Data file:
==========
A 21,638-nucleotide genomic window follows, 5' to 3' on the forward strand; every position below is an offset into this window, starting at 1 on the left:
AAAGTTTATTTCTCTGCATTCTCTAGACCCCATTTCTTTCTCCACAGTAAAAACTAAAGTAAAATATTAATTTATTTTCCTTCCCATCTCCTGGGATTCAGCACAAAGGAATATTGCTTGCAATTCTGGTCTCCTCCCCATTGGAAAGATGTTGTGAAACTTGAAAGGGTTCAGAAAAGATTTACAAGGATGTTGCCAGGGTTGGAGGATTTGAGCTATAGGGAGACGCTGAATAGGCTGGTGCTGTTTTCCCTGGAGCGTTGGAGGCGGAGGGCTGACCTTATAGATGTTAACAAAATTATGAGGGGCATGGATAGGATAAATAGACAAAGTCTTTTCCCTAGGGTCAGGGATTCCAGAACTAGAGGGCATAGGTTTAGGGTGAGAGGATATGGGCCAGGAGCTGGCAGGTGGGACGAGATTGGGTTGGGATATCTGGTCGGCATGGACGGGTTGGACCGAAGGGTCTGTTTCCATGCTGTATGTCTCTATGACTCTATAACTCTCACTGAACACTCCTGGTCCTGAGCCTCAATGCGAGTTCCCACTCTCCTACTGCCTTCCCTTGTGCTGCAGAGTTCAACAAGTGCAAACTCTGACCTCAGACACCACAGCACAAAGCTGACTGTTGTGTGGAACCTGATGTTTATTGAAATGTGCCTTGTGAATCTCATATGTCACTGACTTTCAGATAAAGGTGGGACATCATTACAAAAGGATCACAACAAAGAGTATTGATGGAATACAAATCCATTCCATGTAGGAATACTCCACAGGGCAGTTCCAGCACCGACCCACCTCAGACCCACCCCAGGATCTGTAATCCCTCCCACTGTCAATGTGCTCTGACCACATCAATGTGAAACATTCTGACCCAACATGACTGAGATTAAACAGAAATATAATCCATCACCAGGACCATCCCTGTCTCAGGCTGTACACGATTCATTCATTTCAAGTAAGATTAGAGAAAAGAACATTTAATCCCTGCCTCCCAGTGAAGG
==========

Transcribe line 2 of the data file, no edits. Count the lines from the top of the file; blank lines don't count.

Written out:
AAAGTTTATTTCTCTGCATTCTCTAGACCCCATTTCTTTCTCCACAGTAAAAACTAAAGTAAAATATTAATTTATTTTCCTTCCCATCTCCTGGGATTCAGCACAAAGGAATATTGCTTGCAATTCTGGTCTCCTCCCCATTGGAAAGATGTTGTGAAACTTGAAAGGGTTCAGAAAAGATTTACAAGGATGTTGCCAGGGTTGGAGGATTTGAGCTATAGGGAGACGCTGAATAGGCTGGTGCTGTTTTCCCTGGAGCGTTGGAGGCGGAGGGCTGACCTTATAGATGTTAACAAAATTATGAGGGGCATGGATAGGATAAATAGACAAAGTCTTTTCCCTAGGGTCAGGGATTCCAGAACTAGAGGGCATAGGTTTAGGGTGAGAGGATATGGGCCAGGAGCTGGCAGGTGGGACGAGATTGGGTTGGGATATCTGGTCGGCATGGACGGGTTGGACCGAAGGGTCTGTTTCCATGCTGTATGTCTCTATGACTCTATAACTCTCACTGAACACTCCTGGTCCTGAGCCTCAATGCGAGTTCCCACTCTCCTACTGCCTTCCCTTGTGCTGCAGAGTTCAACAAGTGCAAACTCTGACCTCAGACACCACAGCACAAAGCTGACTGTTGTGTGGAACCTGATGTTTATTGAAATGTGCCTTGTGAATCTCATATGTCACTGACTTTCAGATAAAGGTGGGACATCATTACAAAAGGATCACAACAAAGAGTATTGATGGAATACAAATCCATTCCATGTAGGAATACTCCACAGGGCAGTTCCAGCACCGACCCACCTCAGACCCACCCCAGGATCTGTAATCCCTCCCACTGTCAATGTGCTCTGACCACATCAATGTGAAACATTCTGACCCAACATGACTGAGATTAAACAGAAATATAATCCATCACCAGGACCATCCCTGTCTCAGGCTGTACACGATTCATTCATTTCAAGTAAGATTAGAGAAAAGAACATTTAATCCCTGCCTCCCAGTGAAGG